Phragmipedium production area

The number of plants that we were able to see in flower was a species orchid enthusiast's dream. I saw many more species in flower at their two nursery properties than I could have imagined.


The Tour Group in the Miltoniopsis growing area.

As we were to observe later at the World Orchid Conference, Ecuagenera won the Champion and Reserve Champion awards as well as the Best Display plus many lesser awards. Having visited their facilities, and become aware of the scale and complexity of the enterprise, we were not surprised.


During one of our visits, we watched them loading a large truck with orchids for the WOC display and sales facility.

Judging by the number of high quality flowering plants in their display and their sales booth, they made many trips from their facilities at El Pangui, Gualaceo and Guayaquil to the WOC venue.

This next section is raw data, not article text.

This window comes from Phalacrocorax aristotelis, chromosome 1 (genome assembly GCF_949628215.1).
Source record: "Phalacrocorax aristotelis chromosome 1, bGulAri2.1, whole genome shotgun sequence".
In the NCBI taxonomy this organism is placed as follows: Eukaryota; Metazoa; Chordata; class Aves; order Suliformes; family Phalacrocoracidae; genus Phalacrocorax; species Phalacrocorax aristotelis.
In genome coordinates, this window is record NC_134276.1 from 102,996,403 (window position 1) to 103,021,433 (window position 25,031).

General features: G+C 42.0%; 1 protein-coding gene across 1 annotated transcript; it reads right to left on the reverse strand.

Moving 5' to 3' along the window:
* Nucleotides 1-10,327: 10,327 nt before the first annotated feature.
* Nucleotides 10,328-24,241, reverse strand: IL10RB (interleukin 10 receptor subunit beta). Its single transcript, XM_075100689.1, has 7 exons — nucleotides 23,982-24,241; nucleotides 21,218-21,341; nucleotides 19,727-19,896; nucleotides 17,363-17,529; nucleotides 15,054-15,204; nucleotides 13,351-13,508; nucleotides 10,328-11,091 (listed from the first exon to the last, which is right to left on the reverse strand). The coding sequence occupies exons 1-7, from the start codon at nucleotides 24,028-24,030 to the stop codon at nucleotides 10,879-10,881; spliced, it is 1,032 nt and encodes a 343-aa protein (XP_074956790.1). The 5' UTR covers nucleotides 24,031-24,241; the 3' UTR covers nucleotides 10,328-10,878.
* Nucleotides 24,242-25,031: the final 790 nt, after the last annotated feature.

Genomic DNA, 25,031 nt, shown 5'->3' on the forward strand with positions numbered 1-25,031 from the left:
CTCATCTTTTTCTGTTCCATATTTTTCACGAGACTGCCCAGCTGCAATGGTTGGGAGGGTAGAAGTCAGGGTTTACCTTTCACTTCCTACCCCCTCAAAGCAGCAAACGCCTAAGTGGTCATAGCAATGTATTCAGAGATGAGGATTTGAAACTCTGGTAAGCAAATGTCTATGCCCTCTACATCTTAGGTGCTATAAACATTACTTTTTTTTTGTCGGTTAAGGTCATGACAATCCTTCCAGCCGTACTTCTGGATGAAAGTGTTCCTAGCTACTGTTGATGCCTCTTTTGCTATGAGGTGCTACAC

For the remainder of this article, I will include just a selection of the hundreds of photos we have of flowering species orchids from Ecuagenera, our visit to Cuenca and travel back to Guayaquil.


Dendrobium parvulum

Another plant of this species was Grand Champion of the 22nd WOC for Ecuagenera


Dendrobium parvulum
Close up of flowers


Dendrobium cuthbertsonii

Cyrtochilum geniculatum

Epidendrum hugomedinae


Cuitlauzina pendula


Epidendrum marmoratum

Epidendrum wallisii

Masdevallia ignea

Masdevallia cuthbertsonii


Masdevallia wagnerii


Our last night was spent in a comfortable hotel after another meal with other tour groups at Ecuagenera before departing to our accommodation. After a more leisurely start, our itinerary was to spend some time in the major centre, Cuenca.


Our day 4 hotel accommodation

Our tour group ready for departure day 5.